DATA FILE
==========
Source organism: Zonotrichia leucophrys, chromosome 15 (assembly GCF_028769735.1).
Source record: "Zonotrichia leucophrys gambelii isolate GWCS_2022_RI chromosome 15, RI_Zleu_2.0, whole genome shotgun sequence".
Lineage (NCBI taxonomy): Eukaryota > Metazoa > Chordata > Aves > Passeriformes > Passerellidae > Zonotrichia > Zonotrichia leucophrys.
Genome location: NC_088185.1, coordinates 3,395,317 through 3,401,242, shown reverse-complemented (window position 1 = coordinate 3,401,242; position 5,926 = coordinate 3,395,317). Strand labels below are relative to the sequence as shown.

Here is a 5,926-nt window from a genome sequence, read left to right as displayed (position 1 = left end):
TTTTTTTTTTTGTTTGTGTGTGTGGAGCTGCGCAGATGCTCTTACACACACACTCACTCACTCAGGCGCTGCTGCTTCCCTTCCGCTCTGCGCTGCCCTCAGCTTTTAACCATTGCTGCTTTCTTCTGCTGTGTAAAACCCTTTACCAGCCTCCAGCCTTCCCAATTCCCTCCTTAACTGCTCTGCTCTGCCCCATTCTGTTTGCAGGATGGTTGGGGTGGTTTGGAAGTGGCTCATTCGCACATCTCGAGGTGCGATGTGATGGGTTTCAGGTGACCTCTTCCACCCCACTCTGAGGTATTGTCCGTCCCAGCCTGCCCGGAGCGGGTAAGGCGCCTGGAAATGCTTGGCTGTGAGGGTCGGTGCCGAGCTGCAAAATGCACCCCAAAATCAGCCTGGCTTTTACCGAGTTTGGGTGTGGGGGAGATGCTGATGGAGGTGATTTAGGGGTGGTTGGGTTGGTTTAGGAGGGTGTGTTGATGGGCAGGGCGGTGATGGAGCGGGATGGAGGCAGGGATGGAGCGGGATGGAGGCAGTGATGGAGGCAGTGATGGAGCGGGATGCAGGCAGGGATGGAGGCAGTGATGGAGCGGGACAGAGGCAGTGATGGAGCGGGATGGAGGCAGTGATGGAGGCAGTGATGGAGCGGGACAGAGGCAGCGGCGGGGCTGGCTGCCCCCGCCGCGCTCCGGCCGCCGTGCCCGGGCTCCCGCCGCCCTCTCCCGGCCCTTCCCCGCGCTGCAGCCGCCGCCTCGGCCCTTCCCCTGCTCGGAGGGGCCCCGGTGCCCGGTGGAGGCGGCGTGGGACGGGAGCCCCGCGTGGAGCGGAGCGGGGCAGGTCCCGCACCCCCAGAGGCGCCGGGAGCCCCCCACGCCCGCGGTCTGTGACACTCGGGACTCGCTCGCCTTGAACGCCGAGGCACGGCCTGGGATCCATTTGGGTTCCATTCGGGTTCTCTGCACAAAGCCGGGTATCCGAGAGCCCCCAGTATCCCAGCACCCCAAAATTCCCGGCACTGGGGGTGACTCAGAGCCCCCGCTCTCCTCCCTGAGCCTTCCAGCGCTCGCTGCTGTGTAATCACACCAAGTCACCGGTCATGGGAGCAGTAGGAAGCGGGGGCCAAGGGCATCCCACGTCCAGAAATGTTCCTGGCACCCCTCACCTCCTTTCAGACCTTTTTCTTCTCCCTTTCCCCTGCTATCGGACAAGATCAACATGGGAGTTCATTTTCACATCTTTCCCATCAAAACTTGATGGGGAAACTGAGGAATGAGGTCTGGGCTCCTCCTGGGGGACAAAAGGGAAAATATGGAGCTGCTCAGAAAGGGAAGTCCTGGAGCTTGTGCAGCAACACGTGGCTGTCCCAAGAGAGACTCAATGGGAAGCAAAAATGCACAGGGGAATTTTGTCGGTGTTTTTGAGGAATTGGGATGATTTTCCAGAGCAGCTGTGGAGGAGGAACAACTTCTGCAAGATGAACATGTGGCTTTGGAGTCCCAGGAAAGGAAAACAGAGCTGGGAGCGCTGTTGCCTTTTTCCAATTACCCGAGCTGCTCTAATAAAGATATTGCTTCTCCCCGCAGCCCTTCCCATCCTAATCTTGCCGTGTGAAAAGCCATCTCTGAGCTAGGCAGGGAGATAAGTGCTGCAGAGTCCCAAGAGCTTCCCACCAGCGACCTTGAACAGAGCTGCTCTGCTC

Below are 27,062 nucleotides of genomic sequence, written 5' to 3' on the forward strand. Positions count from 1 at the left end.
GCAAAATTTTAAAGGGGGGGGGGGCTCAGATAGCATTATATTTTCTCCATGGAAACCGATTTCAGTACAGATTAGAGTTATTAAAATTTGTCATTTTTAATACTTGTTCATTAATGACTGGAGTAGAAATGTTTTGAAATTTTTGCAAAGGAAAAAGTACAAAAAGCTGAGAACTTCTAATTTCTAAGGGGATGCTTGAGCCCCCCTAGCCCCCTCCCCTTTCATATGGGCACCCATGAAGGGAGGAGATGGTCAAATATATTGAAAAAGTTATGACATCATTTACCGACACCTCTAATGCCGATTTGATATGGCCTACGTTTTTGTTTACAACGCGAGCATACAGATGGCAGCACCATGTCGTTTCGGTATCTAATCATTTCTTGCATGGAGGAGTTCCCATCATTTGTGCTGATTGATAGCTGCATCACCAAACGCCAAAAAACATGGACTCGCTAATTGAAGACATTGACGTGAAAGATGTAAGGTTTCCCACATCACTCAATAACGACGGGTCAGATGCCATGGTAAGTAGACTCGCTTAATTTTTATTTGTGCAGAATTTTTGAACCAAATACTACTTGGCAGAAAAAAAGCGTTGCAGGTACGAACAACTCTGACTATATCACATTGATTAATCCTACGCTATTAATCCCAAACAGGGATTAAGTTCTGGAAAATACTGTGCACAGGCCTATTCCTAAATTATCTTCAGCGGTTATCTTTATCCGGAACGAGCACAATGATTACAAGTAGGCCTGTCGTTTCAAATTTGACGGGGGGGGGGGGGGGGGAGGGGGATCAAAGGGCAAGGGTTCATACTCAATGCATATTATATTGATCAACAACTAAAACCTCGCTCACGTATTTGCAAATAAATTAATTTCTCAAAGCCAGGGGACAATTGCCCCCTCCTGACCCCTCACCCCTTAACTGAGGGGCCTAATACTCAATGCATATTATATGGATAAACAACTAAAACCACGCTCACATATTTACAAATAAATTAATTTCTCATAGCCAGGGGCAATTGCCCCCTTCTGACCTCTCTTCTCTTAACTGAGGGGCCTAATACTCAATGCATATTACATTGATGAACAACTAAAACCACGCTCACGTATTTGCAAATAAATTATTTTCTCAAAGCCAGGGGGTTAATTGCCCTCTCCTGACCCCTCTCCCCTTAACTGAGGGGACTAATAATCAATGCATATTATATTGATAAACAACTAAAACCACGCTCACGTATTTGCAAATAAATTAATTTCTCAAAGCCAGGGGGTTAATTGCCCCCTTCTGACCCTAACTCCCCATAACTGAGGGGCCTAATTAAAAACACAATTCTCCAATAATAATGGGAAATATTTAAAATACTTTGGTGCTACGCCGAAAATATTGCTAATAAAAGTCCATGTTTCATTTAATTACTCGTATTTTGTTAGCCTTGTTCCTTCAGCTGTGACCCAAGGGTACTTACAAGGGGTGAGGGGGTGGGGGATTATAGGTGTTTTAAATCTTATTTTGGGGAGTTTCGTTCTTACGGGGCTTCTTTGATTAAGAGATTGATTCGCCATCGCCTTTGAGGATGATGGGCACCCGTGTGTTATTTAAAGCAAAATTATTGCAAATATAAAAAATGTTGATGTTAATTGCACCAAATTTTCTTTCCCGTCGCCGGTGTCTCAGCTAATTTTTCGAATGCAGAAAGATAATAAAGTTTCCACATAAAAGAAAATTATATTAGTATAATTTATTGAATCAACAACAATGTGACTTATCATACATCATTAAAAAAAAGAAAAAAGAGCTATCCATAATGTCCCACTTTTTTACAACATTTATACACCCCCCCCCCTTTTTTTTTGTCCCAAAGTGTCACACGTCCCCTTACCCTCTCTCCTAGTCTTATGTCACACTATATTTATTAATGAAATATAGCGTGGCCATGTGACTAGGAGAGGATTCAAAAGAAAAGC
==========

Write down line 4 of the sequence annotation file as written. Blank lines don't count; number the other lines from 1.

Genome location: NC_088185.1, coordinates 3,395,317 through 3,401,242, shown reverse-complemented (window position 1 = coordinate 3,401,242; position 5,926 = coordinate 3,395,317). Strand labels below are relative to the sequence as shown.